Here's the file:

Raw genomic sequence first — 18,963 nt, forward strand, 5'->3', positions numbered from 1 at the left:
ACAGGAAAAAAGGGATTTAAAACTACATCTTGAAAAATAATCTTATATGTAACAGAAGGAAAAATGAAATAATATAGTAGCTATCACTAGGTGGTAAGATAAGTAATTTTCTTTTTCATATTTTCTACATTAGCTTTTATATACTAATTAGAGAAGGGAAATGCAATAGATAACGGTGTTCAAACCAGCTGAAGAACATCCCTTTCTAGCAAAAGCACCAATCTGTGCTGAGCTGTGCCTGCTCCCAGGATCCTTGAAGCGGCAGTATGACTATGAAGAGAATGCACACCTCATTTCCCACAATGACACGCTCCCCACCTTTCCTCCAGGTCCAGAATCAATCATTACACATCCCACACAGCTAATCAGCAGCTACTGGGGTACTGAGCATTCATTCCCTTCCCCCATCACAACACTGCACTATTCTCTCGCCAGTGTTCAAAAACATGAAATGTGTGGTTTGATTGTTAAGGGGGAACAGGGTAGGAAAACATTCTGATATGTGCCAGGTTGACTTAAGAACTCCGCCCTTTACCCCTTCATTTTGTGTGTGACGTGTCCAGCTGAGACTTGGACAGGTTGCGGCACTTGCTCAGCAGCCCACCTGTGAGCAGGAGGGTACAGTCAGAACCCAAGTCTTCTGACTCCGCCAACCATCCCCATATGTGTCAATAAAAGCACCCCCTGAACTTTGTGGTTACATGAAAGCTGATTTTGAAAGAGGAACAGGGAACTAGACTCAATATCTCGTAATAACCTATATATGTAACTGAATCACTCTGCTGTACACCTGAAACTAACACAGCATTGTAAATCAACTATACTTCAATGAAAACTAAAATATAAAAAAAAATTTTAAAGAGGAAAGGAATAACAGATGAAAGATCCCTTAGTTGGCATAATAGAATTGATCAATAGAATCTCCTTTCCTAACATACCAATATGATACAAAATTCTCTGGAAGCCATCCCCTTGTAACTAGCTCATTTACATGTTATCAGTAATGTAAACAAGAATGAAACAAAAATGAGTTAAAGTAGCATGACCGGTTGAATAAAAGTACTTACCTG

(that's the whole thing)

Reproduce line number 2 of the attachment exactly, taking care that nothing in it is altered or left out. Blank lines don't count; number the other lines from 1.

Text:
ACAGGAAAAAAGGGATTTAAAACTACATCTTGAAAAATAATCTTATATGTAACAGAAGGAAAAATGAAATAATATAGTAGCTATCACTAGGTGGTAAGATAAGTAATTTTCTTTTTCATATTTTCTACATTAGCTTTTATATACTAATTAGAGAAGGGAAATGCAATAGATAACGGTGTTCAAACCAGCTGAAGAACATCCCTTTCTAGCAAAAGCACCAATCTGTGCTGAGCTGTGCCTGCTCCCAGGATCCTTGAAGCGGCAGTATGACTATGAAGAGAATGCACACCTCATTTCCCACAATGACACGCTCCCCACCTTTCCTCCAGGTCCAGAATCAATCATTACACATCCCACACAGCTAATCAGCAGCTACTGGGGTACTGAGCATTCATTCCCTTCCCCCATCACAACACTGCACTATTCTCTCGCCAGTGTTCAAAAACATGAAATGTGTGGTTTGATTGTTAAGGGGGAACAGGGTAGGAAAACATTCTGATATGTGCCAGGTTGACTTAAGAACTCCGCCCTTTACCCCTTCATTTTGTGTGTGACGTGTCCAGCTGAGACTTGGACAGGTTGCGGCACTTGCTCAGCAGCCCACCTGTGAGCAGGAGGGTACAGTCAGAACCCAAGTCTTCTGACTCCGCCAACCATCCCCATATGTGTCAATAAAAGCACCCCCTGAACTTTGTGGTTACATGAAAGCTGATTTTGAAAGAGGAACAGGGAACTAGACTCAATATCTCGTAATAACCTATATATGTAACTGAATCACTCTGCTGTACACCTGAAACTAACACAGCATTGTAAATCAACTATACTTCAATGAAAACTAAAATATAAAAAAAAATTTTAAAGAGGAAAGGAATAACAGATGAAAGATCCCTTAGTTGGCATAATAGAATTGATCAATAGAATCTCCTTTCCTAACATACCAATATGATACAAAATTCTCTGGAAGCCATCCCCTTGTAACTAGCTCATTTACATGTTATCAGTAATGTAAACAAGAATGAAACAAAAATGAGTTAAAGTAGCATGACCGGTTGAATAAAAGTACTTACCTG